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WHAT WORKS IN EDUCATION The George Lucas Educational Foundation

Rethinking averaging of grades

Rethinking averaging of grades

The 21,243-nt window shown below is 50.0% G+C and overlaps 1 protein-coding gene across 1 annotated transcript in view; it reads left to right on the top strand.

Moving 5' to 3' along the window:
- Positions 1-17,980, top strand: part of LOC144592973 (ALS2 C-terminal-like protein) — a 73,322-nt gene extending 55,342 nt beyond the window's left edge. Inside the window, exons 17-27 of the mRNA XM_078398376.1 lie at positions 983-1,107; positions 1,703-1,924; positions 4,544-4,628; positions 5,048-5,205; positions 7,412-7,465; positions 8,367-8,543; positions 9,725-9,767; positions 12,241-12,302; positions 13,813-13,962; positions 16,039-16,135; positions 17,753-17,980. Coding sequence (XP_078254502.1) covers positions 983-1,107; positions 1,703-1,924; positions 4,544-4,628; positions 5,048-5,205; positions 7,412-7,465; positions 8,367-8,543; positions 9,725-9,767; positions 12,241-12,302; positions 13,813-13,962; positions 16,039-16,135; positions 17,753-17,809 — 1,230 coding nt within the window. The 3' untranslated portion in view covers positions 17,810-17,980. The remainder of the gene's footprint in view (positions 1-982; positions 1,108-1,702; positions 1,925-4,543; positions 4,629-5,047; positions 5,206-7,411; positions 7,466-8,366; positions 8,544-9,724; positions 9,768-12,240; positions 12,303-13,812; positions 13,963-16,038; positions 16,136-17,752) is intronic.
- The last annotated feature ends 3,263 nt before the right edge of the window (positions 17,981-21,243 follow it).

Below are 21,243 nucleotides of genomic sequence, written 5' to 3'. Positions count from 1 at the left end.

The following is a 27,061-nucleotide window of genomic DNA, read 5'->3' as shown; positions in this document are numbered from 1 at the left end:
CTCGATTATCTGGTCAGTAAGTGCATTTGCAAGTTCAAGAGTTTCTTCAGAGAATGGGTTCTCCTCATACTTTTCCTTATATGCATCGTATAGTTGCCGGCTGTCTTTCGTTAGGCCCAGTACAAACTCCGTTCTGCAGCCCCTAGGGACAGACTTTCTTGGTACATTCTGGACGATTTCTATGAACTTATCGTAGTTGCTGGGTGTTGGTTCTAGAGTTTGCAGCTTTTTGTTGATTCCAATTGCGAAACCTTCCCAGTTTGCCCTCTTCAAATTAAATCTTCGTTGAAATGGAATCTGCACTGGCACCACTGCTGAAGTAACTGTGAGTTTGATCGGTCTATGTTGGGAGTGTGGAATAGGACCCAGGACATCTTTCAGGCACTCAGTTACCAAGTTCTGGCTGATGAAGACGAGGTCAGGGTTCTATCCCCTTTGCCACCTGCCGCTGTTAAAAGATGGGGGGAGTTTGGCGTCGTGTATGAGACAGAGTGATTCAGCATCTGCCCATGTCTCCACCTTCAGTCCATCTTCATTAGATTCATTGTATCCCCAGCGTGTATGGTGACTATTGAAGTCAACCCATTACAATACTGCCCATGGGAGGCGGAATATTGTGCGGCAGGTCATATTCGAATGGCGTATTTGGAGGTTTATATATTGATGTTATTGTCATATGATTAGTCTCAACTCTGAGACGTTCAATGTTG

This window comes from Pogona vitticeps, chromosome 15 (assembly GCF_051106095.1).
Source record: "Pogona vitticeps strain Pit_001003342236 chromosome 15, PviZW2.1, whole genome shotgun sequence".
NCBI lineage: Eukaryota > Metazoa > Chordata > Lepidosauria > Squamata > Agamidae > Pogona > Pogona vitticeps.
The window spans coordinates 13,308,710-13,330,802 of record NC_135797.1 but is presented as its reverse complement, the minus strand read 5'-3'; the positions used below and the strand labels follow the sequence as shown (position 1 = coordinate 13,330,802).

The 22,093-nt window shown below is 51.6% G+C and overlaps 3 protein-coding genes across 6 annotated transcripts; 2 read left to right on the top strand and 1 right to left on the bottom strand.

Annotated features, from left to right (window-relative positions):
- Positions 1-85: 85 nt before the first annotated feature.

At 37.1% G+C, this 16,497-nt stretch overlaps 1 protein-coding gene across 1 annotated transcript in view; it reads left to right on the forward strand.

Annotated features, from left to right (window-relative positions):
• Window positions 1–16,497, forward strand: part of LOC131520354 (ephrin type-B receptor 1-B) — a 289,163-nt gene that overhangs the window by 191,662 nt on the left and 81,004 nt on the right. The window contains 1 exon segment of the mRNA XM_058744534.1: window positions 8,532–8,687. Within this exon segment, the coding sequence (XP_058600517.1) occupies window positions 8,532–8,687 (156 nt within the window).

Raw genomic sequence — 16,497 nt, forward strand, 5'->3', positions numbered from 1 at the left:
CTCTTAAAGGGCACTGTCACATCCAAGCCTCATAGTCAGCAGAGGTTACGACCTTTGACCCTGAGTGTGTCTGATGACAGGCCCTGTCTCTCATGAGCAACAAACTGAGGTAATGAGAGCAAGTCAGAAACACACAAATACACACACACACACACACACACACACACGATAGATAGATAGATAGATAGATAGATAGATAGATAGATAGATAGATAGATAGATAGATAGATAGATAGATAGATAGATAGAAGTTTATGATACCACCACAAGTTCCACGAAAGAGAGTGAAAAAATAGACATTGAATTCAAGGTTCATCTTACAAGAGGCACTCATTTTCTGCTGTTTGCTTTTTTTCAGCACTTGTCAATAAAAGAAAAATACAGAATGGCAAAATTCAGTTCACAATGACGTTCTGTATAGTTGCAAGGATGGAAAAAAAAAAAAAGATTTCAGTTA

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I work in a school which believes wholeheartedly in assessment for learning, rather than assessment of learning. The big difference is that assessments are used to inform our instruction and guide student learning, rather than take an anatomy of what the child has learned. One consequence is that we no longer average grades together. Our final grade for a student reflects, as best we can, what we think the child would be capable of doing on a good day. We also split the summary of a child's learning habits (which we call approaches to learning) from their learning outcomes (which we call their summative assessments). If our "approaches to learning" grade reflects the coach-ability of a child, the summative grade reflects their performance "at the big game." If you still average grades together to determine a final grade for students, ask yourself these questions: 1. What is the purpose of averaging grades? 2. What else is included in those grades? 3. How reliable are the measures you are using to create those grades? 4. What is the final grade supposed to represent?

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